Discussion of the requirements for multi-phase commit protocols to support set semantics has to begin with the recognition, formalized in the error codes of SNMPv2, that there are cases where the ``as if simultaneously'' requirement simply cannot be met, even in monolithic implementations. Consider, for example, Keith McCloghrie's discussion of this topic in Volume 2, Number 6 of The Simple Times.

The changes required to existing protocols to support the SNMPv2 error codes are relatively minor: adding a response to the second phase of the SMUX commit, or a transaction end on the DPIv2 commit. However, additional phases help in handling important, if seemingly pathological, cases.

The protocol needs to take account the various resource reservation and release strategies that are possible, and to not assume that all subagents have been implemented using the same allocation discipline, since that discipline may be inalterably embedded in the design of the system, of which the subagent is a minor component.

The most difficult case to handle is where the acceptability of a proposed value for a variable is dependent on a variable supported by some other subagent, which is to be modified in the same request. To a certain extent, one might argue that this is poor implementation strategy, poor MIB design, or both.

In general, rollback may not be possible for sets with action semantics. Although adding additional phases can bound the problem, the consensus seems to be that these cases are better handled as MIB design issues.

The requirements appear to boil down to a four-phase procedure:

  1. local checking and resource allocation;
  2. cross-checking for shared resources, which cannot occur until it is known that all involved subagents have done their resource allocation;
  3. commit/rollback, which cannot occur until all cross-checking is complete; and,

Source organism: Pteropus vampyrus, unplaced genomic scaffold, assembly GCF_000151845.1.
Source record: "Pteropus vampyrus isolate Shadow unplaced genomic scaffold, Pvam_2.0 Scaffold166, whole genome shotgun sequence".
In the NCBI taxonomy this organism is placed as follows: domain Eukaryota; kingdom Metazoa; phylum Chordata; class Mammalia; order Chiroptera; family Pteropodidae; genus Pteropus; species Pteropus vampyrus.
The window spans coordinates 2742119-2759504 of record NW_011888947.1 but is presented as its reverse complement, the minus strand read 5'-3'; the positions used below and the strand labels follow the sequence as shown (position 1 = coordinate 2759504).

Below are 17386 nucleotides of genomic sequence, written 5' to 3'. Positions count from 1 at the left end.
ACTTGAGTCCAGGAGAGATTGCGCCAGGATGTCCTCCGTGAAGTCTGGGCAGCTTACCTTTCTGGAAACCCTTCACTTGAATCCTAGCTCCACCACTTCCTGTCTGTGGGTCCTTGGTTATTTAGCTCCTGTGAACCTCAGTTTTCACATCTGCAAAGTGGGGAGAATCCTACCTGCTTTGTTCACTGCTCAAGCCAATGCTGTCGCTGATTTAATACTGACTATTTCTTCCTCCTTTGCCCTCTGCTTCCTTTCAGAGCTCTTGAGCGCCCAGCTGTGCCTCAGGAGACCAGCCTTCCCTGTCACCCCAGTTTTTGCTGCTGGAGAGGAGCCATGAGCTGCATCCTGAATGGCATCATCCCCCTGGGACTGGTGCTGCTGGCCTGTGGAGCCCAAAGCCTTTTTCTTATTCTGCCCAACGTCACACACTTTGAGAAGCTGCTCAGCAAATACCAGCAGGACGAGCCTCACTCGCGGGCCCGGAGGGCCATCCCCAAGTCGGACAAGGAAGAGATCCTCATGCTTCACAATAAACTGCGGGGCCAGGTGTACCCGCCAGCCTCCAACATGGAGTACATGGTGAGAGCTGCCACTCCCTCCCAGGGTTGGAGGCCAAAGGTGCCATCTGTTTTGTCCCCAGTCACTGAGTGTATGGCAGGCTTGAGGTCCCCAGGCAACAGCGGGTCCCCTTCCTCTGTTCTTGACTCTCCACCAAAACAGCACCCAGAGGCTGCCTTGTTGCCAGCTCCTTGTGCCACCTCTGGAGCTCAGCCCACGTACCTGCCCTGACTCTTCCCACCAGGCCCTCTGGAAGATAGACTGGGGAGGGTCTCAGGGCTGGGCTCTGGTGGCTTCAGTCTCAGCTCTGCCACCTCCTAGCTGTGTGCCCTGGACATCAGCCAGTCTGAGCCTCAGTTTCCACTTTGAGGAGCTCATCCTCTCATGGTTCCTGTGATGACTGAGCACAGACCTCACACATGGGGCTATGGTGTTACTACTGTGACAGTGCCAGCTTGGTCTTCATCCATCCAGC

4. resource release/undo is needed to bound the transaction and to ensure that the master agent gets the correct response code.
In order to generate the response codes required by SNMPv2, each of these requires a message to the subagent and a corresponding response.

As an optimization of the high frequency case, where all the varbinds in a request will be handled by a single subagent, it has been suggested that the protocol should employ a single exchange, rather than a multi-phase transaction.

A final nasty aspect of set processing, which is really a general SNMP issue, is whether it is permissible to concurrently process set operations for different naming scopes. It is fairly clear that concurrent processing of set operations within a single naming scope would be risky, since there is no reasonable way to predict the side-effects of an operation. Whether an operation (like reset) must be assumed to potentially affect multiple naming scopes requires additional discussion.

Another area with operational implications is the handling of access control. The current consensus is that all access control handling is the responsibility of the master agent. It should be noted that some MIB modules, such as the RMON alarm group, may require knowledge of a system's access control policy.

The final area of operational issues has been the handling of informs. Part of the problem is coming to an understanding of what informs are. Even this has been subject to considerable debate within the SNMP community. There may be a requirement for subagents to subscribe to, and to issue, informs.

Registration Requirements

How much power and flexibility are needed for subagents to identify their area(s) of responsibility?